Andy Murray Tests Positive for Coronavirus

Tennis|Andy Murray’s Australian Open Said to Be in Doubt After Positive Test

Murray reportedly tested positive for the coronavirus just before he was to leave for Melbourne, where strict quarantine rules await all players.

Andy Murray in September at the French Open, where he lost in the first round.
Credit…Charles Platiau/Reuters

Victor Mather

Andy Murray has reportedly tested positive for coronavirus, putting his participation in next month’s Australian Open in doubt.

Murray had been planning to fly to Melbourne this week to begin a two-week quarantine required by the tournament, which begins Feb. 8, three weeks later than usual because of the pandemic.

Under rules agreed to by the tournament and Australia’s government, players, coaches and anyone else traveling to the event must return a negative virus test before departing. More testing — and strict rules about movement, housing and playing — await upon arrival.

Murray, who was reported to be not showing any symptoms of Covid-19, was said to be hopeful he might still be able to play in the tournament.

A three-time Grand Slam single champion, Murray, 33, has fallen to No. 123 in the world rankings after playing only a handful of matches in 2020 because of a pelvic injury. He received a wild card to this year’s Australian Open, where he is a five-time runner-up.

The tournament has put in place strict rules to try to limit the spread of the virus as hundreds of players and their entourages, as well as news media members and other support staff, arrive in the country from around the world. Bubbles will be set up for everything from housing to training, and players and others will be subject to daily virus testing.

During the 14-day quarantine period after they arrive in Australia, players will be able to leave their hotel rooms to work out for no more than five hours a day at a secure facility. The Victoria government said hundreds of staff members had been hired to attend to the needs of those in the quarantine hotels, and that the police would play a role in enforcing quarantine rules.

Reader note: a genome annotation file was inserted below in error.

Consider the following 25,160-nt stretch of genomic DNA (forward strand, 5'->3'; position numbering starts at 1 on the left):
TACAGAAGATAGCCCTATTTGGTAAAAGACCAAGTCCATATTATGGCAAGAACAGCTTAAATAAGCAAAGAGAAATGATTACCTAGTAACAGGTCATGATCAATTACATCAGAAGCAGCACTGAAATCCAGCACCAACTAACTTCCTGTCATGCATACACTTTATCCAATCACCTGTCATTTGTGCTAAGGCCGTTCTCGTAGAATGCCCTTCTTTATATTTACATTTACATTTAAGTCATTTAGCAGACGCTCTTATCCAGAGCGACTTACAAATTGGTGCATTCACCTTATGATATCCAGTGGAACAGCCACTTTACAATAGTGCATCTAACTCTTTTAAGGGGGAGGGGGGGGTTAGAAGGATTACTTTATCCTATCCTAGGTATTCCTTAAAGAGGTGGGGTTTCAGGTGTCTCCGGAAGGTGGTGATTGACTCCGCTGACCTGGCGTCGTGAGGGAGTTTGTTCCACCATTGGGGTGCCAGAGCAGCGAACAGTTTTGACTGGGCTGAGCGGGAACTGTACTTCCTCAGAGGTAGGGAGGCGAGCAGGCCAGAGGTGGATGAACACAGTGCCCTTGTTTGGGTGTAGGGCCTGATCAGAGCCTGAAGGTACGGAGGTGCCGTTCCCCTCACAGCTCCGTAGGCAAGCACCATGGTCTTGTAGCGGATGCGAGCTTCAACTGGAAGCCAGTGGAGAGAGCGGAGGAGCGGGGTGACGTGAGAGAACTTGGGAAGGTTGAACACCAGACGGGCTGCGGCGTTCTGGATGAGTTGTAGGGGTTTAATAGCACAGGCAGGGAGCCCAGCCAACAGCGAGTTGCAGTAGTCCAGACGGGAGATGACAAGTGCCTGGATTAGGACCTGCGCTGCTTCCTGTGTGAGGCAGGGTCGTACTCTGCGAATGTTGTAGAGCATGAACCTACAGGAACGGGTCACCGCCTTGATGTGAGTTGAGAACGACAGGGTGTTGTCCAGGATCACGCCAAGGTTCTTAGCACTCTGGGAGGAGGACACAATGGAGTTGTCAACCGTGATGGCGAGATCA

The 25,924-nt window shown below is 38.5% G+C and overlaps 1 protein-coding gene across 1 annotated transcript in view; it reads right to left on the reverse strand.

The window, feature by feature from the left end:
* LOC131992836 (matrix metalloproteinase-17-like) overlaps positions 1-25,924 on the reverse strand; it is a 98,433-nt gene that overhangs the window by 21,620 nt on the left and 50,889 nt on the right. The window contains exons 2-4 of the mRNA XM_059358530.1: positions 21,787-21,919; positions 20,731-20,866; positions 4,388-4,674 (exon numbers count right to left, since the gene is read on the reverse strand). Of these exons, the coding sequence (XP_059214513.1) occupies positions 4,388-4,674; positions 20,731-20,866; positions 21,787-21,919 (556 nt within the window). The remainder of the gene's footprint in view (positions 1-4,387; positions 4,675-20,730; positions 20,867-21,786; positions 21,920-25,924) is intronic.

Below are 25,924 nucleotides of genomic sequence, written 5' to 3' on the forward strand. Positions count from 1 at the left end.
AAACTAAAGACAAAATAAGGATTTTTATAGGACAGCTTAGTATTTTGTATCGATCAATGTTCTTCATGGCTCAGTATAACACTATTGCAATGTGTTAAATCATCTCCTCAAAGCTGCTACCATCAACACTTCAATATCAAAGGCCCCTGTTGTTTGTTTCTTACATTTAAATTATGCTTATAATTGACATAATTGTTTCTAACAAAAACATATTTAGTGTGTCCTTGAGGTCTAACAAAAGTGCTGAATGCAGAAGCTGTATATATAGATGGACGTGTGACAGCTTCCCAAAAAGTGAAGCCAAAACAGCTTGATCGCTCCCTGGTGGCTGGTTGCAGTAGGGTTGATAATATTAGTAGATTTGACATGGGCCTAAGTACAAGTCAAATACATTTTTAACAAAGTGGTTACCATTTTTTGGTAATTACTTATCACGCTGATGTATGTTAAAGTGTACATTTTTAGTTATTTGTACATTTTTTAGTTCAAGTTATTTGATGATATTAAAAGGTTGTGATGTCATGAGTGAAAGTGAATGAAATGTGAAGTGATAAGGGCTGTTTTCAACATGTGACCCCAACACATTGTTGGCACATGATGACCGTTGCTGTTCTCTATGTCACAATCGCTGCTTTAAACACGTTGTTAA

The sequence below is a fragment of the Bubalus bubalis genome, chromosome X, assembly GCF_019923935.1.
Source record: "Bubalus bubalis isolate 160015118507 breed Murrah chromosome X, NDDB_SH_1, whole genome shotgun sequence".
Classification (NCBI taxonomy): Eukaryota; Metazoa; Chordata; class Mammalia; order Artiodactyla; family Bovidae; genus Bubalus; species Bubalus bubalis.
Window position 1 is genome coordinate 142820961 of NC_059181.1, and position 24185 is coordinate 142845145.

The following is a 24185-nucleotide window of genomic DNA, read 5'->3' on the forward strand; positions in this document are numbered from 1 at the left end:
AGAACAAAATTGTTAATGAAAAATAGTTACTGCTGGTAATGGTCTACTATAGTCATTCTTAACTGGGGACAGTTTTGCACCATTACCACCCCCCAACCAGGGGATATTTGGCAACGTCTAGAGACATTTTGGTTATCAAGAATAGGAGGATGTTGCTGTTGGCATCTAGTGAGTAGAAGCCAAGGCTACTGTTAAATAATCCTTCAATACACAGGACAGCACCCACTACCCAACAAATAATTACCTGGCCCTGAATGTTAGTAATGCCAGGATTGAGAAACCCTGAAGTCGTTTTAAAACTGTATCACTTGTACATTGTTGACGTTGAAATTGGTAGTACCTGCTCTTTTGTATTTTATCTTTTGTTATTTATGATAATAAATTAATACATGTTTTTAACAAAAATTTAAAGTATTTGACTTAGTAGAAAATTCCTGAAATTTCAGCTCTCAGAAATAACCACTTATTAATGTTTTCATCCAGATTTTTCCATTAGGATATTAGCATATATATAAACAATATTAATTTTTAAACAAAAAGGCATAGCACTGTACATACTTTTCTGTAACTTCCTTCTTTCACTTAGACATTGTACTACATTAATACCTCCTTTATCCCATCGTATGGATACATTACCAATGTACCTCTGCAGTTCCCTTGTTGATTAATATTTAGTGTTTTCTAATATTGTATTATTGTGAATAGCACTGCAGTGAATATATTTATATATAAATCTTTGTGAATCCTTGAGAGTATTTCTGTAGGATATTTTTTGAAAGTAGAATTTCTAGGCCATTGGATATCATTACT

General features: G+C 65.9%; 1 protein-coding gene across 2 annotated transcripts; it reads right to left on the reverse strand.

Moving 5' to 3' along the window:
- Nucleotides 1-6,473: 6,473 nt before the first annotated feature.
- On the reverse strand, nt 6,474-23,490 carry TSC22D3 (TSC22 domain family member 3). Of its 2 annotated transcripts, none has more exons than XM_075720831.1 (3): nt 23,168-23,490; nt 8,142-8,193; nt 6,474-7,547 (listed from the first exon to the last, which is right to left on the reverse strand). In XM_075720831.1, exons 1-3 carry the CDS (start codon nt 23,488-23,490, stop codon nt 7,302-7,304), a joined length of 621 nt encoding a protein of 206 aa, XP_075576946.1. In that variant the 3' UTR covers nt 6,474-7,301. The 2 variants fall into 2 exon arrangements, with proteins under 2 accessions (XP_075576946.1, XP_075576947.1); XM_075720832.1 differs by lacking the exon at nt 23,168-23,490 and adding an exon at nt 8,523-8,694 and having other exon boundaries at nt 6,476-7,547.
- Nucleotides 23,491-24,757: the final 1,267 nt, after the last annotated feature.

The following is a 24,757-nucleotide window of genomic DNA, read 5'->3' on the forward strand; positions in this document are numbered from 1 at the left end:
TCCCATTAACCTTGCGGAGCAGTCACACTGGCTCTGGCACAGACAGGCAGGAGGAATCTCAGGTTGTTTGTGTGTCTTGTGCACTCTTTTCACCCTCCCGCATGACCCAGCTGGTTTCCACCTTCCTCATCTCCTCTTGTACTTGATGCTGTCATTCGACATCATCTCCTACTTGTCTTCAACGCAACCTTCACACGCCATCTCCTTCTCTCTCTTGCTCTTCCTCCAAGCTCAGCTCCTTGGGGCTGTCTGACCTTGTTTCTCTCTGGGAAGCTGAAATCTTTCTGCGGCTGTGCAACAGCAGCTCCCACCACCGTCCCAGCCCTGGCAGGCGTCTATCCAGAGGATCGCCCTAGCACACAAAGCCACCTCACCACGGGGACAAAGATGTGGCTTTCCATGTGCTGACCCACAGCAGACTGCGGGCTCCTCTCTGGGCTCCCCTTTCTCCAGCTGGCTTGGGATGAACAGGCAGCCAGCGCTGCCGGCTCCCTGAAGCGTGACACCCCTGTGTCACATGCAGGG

Qualifying for the Australian Open has been taking place in Qatar and the United Arab Emirates.

Some players have simply stayed home. The American John Isner, ranked No. 25, said he would not play in the event because the quarantine measures would keep him away from his family for too long.

No. 5 Roger Federer will also miss the event, citing knee problems. Most of the other top-ranked men’s players are still planning to attend.

The American Tennys Sandgren, ranked No. 50, flew to Australia despite a recent positive test. He received special clearance after health officials determined that he was not infectious, because he showed no symptoms and had previously tested positive for the virus in November. “Some people who have recovered from Covid-19 and who are noninfectious can continue to shed the virus for several months,” the tournament said.

After a spike in August, Australia has largely contained the virus through strict border closings lockdowns and other measures. The country is currently averaging about 20 new cases a day.

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Victor Mather